Polarizing more than anything else is Lambert’s cover of Audra Mae’s “Little Red Wagon,” which I only understood after listening to Mae’s original version. Given that it’s a duet with Little Big Town, I know most everyone expected more from “Smokin’ and Drinkin,’ and I understand why (the approach isn’t traditional), but I really like the lyric and production, making the overall vibe work really well for me. The same is true about “Something Bad,” which isn’t a great song, but works because of the beat, and interplay between Lambert and Carrie Underwood. The two, even on a marginalized number like this one by Chris DeStefano, Brett James, and Priscilla Renea, sound extremely good together.

Nicolle Galyon and Jimmy Robbins teamed up with Hemby to write the album’s most important track, a love letter Lambert sings to Priscilla Presley. While the concept is questionable on paper, the results are a revelation and give Lambert a chance to directly address what she’s been going through since her husband’s career skyrocketed on The Voice. At a time when most artists of Lambert’s caliber are shying away from singing what they’re going through, Lambert is attacking her rise in celebrity head on with a clever lyric, interesting beat, and an all around engaging execution that makes “Priscilla” this album’s “Mama’s Broken Heart.”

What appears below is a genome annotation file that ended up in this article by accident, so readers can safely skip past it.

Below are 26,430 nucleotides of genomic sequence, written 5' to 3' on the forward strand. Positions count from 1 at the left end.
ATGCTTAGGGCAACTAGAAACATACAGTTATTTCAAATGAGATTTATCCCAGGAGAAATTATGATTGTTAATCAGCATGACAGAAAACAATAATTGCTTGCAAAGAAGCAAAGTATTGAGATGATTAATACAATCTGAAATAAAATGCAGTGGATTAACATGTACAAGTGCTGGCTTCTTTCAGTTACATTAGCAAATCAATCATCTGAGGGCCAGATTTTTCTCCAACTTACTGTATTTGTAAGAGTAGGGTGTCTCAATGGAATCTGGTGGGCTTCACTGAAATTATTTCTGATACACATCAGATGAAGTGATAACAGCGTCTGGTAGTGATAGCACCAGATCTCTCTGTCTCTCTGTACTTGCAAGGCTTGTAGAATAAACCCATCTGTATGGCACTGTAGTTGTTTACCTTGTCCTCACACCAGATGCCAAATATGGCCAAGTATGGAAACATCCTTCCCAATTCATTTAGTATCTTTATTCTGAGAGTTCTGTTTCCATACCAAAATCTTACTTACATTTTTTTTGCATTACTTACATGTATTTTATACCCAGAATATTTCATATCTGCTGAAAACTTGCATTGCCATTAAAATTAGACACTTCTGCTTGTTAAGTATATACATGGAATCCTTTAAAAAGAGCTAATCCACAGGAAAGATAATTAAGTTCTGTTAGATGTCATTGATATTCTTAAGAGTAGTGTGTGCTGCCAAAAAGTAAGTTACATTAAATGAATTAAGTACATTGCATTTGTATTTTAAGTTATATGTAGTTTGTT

Even without the added punch of co-writes with her fellow Nashville Star contestant Travis Howard or the inclusion of a bunch of artistic covers from the pens of Gillan Welch, Allison Moorer, Carline Carter, and others – Platinum ranks high in Lambert’s catalog. She’s gotten more introspective as she’s aged but instead of coasting on past success or suppressing her voice in favor of fitting in or pleasing people, she remains as sharp as ever tackling topics her closest contemporaries wouldn’t even touch. I didn’t care for this project on first listen, but now that I completely understand where she’s coming from, I’m fully on board. All that’s left is my desire she go even more country in her sound, but Platinum wouldn’t be a Miranda Lambert record without the added touch of Rock & Roll.

Grade: A